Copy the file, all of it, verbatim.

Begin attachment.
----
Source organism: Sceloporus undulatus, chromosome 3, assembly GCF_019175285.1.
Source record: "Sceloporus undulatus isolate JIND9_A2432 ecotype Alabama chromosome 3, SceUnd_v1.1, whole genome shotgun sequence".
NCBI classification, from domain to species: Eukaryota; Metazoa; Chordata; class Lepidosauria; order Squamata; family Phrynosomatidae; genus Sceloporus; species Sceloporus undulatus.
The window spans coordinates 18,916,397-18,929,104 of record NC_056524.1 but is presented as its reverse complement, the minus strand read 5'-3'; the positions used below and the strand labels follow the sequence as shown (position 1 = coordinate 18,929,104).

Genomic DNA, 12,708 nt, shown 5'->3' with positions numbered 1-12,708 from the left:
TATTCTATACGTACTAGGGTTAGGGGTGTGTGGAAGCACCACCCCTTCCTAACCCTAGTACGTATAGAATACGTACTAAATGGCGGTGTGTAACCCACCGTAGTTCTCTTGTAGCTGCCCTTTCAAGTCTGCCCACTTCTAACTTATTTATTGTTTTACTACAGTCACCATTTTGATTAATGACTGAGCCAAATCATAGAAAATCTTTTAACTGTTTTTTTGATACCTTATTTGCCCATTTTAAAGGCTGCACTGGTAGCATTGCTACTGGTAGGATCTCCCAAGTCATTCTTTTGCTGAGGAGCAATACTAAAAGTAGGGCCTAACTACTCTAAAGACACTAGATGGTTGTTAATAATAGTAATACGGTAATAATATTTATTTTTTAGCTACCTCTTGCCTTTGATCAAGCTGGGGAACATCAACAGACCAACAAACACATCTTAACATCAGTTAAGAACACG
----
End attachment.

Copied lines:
Source organism: Sceloporus undulatus, chromosome 3, assembly GCF_019175285.1.
Source record: "Sceloporus undulatus isolate JIND9_A2432 ecotype Alabama chromosome 3, SceUnd_v1.1, whole genome shotgun sequence".
NCBI classification, from domain to species: Eukaryota; Metazoa; Chordata; class Lepidosauria; order Squamata; family Phrynosomatidae; genus Sceloporus; species Sceloporus undulatus.
The window spans coordinates 18,916,397-18,929,104 of record NC_056524.1 but is presented as its reverse complement, the minus strand read 5'-3'; the positions used below and the strand labels follow the sequence as shown (position 1 = coordinate 18,929,104).

Genomic DNA, 12,708 nt, shown 5'->3' with positions numbered 1-12,708 from the left:
TATTCTATACGTACTAGGGTTAGGGGTGTGTGGAAGCACCACCCCTTCCTAACCCTAGTACGTATAGAATACGTACTAAATGGCGGTGTGTAACCCACCGTAGTTCTCTTGTAGCTGCCCTTTCAAGTCTGCCCACTTCTAACTTATTTATTGTTTTACTACAGTCACCATTTTGATTAATGACTGAGCCAAATCATAGAAAATCTTTTAACTGTTTTTTTGATACCTTATTTGCCCATTTTAAAGGCTGCACTGGTAGCATTGCTACTGGTAGGATCTCCCAAGTCATTCTTTTGCTGAGGAGCAATACTAAAAGTAGGGCCTAACTACTCTAAAGACACTAGATGGTTGTTAATAATAGTAATACGGTAATAATATTTATTTTTTAGCTACCTCTTGCCTTTGATCAAGCTGGGGAACATCAACAGACCAACAAACACATCTTAACATCAGTTAAGAACACG